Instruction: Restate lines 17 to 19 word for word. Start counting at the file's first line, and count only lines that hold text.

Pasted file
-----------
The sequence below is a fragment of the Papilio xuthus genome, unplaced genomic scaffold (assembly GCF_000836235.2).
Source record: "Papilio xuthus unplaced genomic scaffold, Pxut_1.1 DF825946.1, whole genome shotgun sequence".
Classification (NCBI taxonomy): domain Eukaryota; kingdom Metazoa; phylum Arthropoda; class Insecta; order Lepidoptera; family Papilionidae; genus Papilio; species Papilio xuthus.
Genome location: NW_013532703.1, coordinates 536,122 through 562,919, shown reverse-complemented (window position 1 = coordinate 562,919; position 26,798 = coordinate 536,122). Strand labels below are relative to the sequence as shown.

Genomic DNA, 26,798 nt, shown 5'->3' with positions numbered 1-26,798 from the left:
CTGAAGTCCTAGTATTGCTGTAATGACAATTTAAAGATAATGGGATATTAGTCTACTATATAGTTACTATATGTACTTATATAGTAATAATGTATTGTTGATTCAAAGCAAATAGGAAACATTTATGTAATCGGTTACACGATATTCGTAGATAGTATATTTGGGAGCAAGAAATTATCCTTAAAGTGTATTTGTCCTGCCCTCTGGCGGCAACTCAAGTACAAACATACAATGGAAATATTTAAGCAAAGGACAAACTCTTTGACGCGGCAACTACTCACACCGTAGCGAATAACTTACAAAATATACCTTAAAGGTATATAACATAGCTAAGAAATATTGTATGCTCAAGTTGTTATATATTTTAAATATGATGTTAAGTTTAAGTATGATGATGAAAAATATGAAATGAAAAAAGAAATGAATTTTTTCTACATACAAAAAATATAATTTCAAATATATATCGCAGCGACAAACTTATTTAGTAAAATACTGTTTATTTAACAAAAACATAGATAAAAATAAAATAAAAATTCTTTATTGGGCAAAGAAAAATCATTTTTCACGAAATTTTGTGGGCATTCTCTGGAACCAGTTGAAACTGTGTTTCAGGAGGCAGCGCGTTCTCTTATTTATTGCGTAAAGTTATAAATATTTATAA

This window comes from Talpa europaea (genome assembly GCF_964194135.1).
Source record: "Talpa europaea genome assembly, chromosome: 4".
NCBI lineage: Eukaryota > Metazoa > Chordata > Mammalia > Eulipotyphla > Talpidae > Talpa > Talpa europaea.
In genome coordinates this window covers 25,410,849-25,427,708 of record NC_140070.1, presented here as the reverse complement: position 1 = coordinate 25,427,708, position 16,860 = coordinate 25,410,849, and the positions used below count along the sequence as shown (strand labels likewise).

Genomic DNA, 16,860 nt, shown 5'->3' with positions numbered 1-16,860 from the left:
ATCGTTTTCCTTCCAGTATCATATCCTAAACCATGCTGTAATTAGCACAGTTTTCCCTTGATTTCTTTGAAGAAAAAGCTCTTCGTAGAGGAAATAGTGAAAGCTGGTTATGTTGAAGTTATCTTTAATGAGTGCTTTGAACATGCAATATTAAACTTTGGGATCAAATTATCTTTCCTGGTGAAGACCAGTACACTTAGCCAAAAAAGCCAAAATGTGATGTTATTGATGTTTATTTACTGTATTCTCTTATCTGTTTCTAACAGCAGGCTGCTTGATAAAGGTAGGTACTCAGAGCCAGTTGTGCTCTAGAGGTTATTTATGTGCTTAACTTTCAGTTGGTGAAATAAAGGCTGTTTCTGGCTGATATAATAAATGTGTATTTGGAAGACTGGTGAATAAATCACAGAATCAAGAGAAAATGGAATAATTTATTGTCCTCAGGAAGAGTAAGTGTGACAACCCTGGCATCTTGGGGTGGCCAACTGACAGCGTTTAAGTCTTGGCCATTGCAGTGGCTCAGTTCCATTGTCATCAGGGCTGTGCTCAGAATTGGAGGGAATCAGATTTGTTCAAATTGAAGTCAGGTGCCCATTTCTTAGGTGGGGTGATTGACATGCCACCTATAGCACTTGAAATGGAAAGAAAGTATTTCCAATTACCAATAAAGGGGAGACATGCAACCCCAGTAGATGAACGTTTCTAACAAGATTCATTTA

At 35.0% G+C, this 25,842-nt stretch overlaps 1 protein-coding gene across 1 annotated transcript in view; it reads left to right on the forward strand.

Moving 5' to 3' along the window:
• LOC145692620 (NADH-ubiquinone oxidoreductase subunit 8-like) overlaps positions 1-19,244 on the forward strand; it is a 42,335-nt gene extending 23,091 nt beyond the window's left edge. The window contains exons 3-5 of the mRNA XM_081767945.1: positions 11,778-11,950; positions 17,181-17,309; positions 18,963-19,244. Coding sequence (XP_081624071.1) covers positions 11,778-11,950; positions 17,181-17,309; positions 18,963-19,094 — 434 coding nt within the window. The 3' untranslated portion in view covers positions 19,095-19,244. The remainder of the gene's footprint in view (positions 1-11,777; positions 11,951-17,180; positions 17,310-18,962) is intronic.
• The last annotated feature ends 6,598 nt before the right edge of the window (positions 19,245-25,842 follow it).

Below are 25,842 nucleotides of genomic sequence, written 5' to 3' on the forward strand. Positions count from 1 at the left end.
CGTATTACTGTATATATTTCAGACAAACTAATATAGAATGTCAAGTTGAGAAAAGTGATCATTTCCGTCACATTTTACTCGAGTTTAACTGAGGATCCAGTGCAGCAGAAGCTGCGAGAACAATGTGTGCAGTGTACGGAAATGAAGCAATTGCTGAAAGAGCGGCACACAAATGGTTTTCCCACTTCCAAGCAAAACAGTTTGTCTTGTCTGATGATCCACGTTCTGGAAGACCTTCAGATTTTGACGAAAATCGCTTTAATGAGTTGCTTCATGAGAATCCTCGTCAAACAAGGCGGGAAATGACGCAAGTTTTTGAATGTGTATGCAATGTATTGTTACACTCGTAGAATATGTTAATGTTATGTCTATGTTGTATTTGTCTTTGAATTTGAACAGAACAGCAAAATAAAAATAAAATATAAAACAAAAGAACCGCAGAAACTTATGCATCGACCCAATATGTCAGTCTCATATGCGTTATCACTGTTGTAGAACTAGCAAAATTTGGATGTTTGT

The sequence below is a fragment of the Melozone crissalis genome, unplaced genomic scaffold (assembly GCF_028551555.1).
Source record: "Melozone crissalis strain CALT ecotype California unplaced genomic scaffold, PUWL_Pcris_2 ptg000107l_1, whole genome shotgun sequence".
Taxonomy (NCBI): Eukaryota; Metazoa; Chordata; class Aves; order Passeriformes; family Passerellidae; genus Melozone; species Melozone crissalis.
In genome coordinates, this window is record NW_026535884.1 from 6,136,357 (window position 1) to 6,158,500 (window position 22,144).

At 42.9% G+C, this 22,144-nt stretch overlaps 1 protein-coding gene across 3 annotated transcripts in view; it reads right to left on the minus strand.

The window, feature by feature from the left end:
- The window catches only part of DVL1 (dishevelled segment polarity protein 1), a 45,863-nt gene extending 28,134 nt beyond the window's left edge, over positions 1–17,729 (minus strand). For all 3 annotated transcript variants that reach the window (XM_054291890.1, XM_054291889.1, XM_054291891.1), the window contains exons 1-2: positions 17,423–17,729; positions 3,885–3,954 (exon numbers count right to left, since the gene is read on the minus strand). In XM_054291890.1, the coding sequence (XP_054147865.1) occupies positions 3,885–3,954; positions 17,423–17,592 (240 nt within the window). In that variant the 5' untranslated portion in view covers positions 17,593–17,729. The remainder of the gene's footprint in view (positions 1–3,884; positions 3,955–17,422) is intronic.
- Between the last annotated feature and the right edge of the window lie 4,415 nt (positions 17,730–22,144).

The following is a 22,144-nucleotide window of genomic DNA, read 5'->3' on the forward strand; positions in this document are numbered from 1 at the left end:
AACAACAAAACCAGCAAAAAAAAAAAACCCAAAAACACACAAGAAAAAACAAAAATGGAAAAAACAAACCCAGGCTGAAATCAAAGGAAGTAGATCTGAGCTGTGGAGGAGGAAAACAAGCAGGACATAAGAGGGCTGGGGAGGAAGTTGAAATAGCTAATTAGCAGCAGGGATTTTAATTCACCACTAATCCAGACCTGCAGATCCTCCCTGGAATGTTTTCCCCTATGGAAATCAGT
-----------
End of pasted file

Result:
Below are 25,842 nucleotides of genomic sequence, written 5' to 3' on the forward strand. Positions count from 1 at the left end.
CGTATTACTGTATATATTTCAGACAAACTAATATAGAATGTCAAGTTGAGAAAAGTGATCATTTCCGTCACATTTTACTCGAGTTTAACTGAGGATCCAGTGCAGCAGAAGCTGCGAGAACAATGTGTGCAGTGTACGGAAATGAAGCAATTGCTGAAAGAGCGGCACACAAATGGTTTTCCCACTTCCAAGCAAAACAGTTTGTCTTGTCTGATGATCCACGTTCTGGAAGACCTTCAGATTTTGACGAAAATCGCTTTAATGAGTTGCTTCATGAGAATCCTCGTCAAACAAGGCGGGAAATGACGCAAGTTTTTGAATGTGTATGCAATGTATTGTTACACTCGTAGAATATGTTAATGTTATGTCTATGTTGTATTTGTCTTTGAATTTGAACAGAACAGCAAAATAAAAATAAAATATAAAACAAAAGAACCGCAGAAACTTATGCATCGACCCAATATGTCAGTCTCATATGCGTTATCACTGTTGTAGAACTAGCAAAATTTGGATGTTTGT

The sequence below is a fragment of the Melozone crissalis genome, unplaced genomic scaffold (assembly GCF_028551555.1).